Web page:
The Huffington Post (named after its founder, Arianna Huffington, a left-wing activist and socialist socialite), or "HuffPo," is a large online "newspaper" and blog site, and a good example of moonbattery in action, mixed with sideboobery and some reasonable left-wing journalism. It was essentially a left-wing counter to sites such as the Drudge Report — although both Huffington and Drudge had much of their techie work done by the same person, Andrew Breitbart, who went on to launch his own awful news aggregator site.
Besides its relentless promotion of quackery and spiritualism, the site is known for blurring the lines between journalism and public relations. Its "Sponsor Generated Content" pages are very thinly veiled advertisements dressed up as news articles. To be fair, advertisements masquerading as news stories have begun appearing with increased regularity on sites across the political spectrum, as ad-blocking software becomes nearly ubiquitous among more profitable demographics, although HuffPost was certainly at the forefront of this underhanded practice. Another means of boosting profit for HuffPo is its heavy reliance on unpaid bloggers to generate content for the site.
The HuffPo has been named the "Most Powerful Blog" by The Observer and is also the most popular blog on the web.
1 Arianna's political odyssey
2 I don't know what you're talking about
4 The Huffington Post Union of Bloggers
5 External links
Arianna's political odyssey
Arianna Huffington supported the Newt Gingrich-led Republican Party takeover of the U.S. Congress in 1994, and Republican presidential candidate Bob Dole in 1996. She was married to Michael Huffington, an unsuccessful Republican candidate for the U.S. Senate.
An advocate of campaign finance reform, her 2000 book How to Overthrow the Government caught her right in the middle of a swing from right to left. In the 2000 election, she at first supported John McCain in the Republican primaries, then Green Party candidate Ralph Nader in the general election. Shortly thereafter, she became active in efforts to lobby for energy efficient cars and alternative fuels. She filed as an independent candidate for governor in the 2003 California recall election; shortly before the election, she dropped out and endorsed the Democratic Party candidate Cruz Bustamante. This point marked the effective end of her brief sojourn as a political independent, and since then she has been aligned with the Democrats and supported John Kerry and Barack Obama for president.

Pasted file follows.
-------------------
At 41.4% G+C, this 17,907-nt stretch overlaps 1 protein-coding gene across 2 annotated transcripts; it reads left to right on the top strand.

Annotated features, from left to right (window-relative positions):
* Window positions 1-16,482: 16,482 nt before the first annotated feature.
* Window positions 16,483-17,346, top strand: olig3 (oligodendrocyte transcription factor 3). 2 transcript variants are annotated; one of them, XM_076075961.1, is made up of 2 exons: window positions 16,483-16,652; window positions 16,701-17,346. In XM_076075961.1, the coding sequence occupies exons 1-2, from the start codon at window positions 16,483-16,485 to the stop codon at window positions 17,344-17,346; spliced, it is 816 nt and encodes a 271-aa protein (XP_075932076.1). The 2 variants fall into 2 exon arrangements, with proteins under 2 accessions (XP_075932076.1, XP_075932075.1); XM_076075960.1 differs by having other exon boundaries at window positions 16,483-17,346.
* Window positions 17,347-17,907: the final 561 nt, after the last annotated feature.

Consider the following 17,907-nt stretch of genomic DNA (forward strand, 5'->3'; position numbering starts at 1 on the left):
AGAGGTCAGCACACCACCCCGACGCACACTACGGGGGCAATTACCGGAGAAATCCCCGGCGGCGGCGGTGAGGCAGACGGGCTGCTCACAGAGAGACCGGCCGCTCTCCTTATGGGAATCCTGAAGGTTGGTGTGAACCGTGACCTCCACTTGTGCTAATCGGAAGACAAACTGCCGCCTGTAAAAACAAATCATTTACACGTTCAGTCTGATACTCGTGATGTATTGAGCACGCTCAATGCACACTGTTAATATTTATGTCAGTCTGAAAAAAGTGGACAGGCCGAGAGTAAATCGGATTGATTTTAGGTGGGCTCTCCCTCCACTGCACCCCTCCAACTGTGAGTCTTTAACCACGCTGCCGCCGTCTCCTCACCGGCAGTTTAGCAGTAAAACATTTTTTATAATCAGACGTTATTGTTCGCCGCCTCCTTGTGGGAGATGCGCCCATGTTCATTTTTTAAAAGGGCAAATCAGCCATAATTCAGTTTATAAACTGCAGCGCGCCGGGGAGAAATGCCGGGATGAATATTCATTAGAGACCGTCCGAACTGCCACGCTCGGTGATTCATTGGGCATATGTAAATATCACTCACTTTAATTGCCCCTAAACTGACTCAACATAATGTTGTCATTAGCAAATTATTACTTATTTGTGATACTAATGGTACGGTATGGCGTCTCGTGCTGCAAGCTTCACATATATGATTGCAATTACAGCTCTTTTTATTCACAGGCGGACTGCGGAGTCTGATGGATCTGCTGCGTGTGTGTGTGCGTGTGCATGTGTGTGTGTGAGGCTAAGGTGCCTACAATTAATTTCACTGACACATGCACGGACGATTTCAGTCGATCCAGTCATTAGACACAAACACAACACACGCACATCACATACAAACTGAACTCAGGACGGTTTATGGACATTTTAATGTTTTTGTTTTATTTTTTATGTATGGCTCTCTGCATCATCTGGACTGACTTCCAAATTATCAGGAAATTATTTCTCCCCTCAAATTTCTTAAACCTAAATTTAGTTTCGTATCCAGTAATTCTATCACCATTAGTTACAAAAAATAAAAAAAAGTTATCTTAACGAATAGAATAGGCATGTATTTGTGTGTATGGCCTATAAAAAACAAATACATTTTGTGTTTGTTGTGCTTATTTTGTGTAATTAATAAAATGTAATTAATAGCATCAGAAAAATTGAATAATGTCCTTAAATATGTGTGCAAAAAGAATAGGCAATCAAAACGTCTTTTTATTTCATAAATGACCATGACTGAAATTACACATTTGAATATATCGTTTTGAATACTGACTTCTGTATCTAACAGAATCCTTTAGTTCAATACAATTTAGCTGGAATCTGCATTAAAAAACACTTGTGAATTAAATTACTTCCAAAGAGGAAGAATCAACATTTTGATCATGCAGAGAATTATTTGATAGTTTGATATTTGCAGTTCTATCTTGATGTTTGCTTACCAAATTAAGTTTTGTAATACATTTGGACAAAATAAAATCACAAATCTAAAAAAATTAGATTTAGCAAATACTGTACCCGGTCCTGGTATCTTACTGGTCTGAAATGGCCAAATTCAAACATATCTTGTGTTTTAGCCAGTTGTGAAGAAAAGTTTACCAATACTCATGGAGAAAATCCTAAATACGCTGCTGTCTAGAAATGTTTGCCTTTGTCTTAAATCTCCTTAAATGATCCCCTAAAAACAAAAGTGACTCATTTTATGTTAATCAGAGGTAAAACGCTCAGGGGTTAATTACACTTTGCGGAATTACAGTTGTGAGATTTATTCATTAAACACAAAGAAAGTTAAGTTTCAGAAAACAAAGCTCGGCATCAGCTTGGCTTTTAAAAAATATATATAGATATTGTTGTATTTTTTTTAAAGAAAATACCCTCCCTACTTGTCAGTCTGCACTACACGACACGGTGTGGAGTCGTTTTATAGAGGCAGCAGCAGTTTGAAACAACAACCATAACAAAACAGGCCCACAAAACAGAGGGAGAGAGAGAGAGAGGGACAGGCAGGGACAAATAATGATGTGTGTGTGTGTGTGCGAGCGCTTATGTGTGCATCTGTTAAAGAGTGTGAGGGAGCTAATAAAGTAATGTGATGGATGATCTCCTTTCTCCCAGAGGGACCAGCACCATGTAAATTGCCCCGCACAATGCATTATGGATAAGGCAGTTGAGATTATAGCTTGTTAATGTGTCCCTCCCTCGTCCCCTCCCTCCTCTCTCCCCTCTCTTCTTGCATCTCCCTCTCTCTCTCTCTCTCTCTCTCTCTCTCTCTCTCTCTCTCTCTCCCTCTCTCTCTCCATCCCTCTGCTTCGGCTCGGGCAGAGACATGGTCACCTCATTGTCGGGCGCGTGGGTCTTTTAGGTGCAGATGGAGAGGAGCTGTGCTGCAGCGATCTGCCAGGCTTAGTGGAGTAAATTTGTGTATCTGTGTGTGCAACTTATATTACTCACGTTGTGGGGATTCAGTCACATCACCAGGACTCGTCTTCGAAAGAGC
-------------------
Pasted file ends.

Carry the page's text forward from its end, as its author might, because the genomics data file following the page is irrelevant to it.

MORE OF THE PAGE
I don't know what you're talking about
The truth is not in them. HuffPo ran a long article condemning ChristWire's piece "Is My Husband Gay?" as a serious work. When they were busted having fallen for a satire, they quietly changed the article without notice... then tried complaining to the Atlantic Wire for misquoting them. (The magazine refused to budge.)
See the main article on this topic: Woo
HuffPo suffers the (unfortunately common) media delusion that science works like politics. Due to this, it is known for shamelessly pushing pseudoscience and woo, and has been caught deliberately lying about doing so.
Most infamously, it is known as a hotbed of vaccine denialism and alternative medicine. Within weeks of its founding, the Post was quickly flooded by anti-vaccination activists, priming the pump for more woo to come. David Gorski at Science-Based Medicine described 2009 as the year when "rank quackery" emerged in the site, arguing that the tipping point was when alt-med crank Patricia Fitzgerald became the Weirdness Editor "Wellness Editor." It was widely critiqued by science bloggers for this stance, with PZ Myers encouraging a boycott. It was also criticized by Bad Astronomy, who described its science/medicine coverage as "almost all alt-med, all the time."
Other winners who have written for the site include:
New Age guru Deepak Chopra, who — unfortunately — needs no introduction, wrote several articles for the site in its early years.
Self help guru and pseudo-"Native American" spirituality rip-off peddler James Arthur Ray.
John Morton, current spiritual director of John-Roger's Movement for Inner Spiritual Awareness, a New Age group. (Arianna Huffington is herself a longtime follower of John-Roger's MISA.)
Alternative medicine woo-meister Andrew Weil.
Thoroughly hysteric anti-nuclear advocate Helen Caldicott.
Alec Baldwin with the pseudoscientific Tooth Fairy Project.
Notorious homeopath and internet troll Dana Ullman.
Of late, however, reality-based writers and commenters have started pushing back against the woo-meisters, with some of them taken to linking to RationalWiki's skeptical articles. Which is nice.
The Huffington Post Union of Bloggers
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Though not a stub by pure word count, this article lacks depth of content.
The domain www.hpub.org
was formed in 2010 by bloggers "dissatisfied with the editorial policies of Arriana Huffington". The original domain was www.huffingtonpostunionofbloggers.com;
however, after The Huffington Post was sold to AOL Time Warner they were sued and lost control of the domain and reverted to www.hpub.org.
In 2011, the bloggers chose to sue Huffington Post, arguing they had a right to a portion of the money AOL paid because their contributions had helped build Huffington Post. The case was ultimately thrown out because "no one forced" the bloggers to repeatedly provide their work with no expectation of being paid, and said they got what they bargained for when their works were published.
The website itself has devolved into a bed of conspiracy blog posts including 9/11 Truthers, ISIS/Terrorist are fake Conspiracies, and various other issues that come from allowing anybody to write a blog on a website.